Some spiritually dead commentators that wrote on Wesley wondered just how he, according to his own words, was not a genuine Christian prior to his conversion at 34. God knows Finney would have deemed him saved prior to then. But Wesley makes it clear in his sermon, that in spite of all his determination, obedience, and work, that he was but "almost a Christian" up until his actual conversion at Aldersgate, when his heart was "strangely warmed."

I've said it before and will save it again: Justification by faith (apart from the works of the law) is truly a matter of life and death. Until one realizes that all their works are but filthy rags, and realizes that it is "through the obedience of the One," one is trapped in the grave errors of Finney.

And I choose the word "grave" intentionally. Righteousness comes through faith, not obedience to the law. The only righteousness that has ever been through the law is a ceremonial righteousness having to do with external things. If one attempts to live before God with a righteousness based on the law, one will surely be damned (for your good works will never undo your bad works). Only the one who lives before God by faith will be saved. For faith brings an end to man, who has no works to offer God. Instead he says that Christ's work on the cross alone can stand in his place (substitution). And only once man has been brought to his end, and thus dying, can Christ begin to live in him. Moral government attempts to add our works to Christ's work to produce salvation. But so long as he does that, he denies the sufficiency of the cross of Jesus Christ, and effectively says that Christ's work was not good enough. Such a man is on his way to hell.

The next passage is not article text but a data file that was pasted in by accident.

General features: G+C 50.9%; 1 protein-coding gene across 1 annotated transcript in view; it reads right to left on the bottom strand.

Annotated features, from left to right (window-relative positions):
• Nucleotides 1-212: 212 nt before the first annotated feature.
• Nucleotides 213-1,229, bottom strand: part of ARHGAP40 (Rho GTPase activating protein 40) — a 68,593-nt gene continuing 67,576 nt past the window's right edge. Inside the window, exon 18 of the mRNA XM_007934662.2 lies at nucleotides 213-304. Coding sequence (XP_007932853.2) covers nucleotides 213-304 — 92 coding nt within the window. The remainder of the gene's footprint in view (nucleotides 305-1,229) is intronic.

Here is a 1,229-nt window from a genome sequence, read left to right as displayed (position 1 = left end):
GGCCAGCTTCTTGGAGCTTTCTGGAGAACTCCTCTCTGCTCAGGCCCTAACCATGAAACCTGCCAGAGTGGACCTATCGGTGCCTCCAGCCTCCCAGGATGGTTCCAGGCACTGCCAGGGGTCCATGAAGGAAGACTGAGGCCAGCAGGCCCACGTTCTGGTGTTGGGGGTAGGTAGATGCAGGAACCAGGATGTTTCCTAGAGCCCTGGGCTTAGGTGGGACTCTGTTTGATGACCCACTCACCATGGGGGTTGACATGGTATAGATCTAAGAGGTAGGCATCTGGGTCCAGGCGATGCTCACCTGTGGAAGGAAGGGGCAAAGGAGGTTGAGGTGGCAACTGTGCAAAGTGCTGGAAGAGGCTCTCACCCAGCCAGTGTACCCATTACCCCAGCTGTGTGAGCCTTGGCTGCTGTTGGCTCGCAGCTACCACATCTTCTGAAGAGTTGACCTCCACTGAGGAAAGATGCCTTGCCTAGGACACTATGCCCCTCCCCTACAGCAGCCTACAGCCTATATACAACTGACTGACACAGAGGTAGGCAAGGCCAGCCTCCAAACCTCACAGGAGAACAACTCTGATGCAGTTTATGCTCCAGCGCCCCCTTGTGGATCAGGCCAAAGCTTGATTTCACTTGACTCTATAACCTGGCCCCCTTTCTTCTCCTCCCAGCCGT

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Jimmy H

 2008/12/11 6:40Profile
RobertW
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Joined: 2004/2/12
Posts: 4636
Independence, Missouri

 Re: Atonement Theory's

Quote:
I come from a very strong Calvinistic background and at one time would have embraced the Penal Theory. When I embraced the Free From Sin teaching Calvinism when out the door. The Wesleyan-Arminian system is bacially the Satisfaction theory with some parts from the Ransom, and Penal Substitution theories of the atonement. That there was an atonement was more important to Wesley that laying out a systematic theory on how it was effected.




Although I have already been accused of many things by this man, one of which that I don't understand Finney; I know for a fact that the revivalist approach to salvation employed by Finney did not allow him to believe in Penal Substitution. The reason is is that Finney used the dreaded measure of challenging a person's salvation for even the most craziest of behaviors. This is how he won the effect. He challenged their assurance and linked their assurance to their behavior making void in the minds of the people the fact that grace through faith is the means by which a person is declared righteous before God.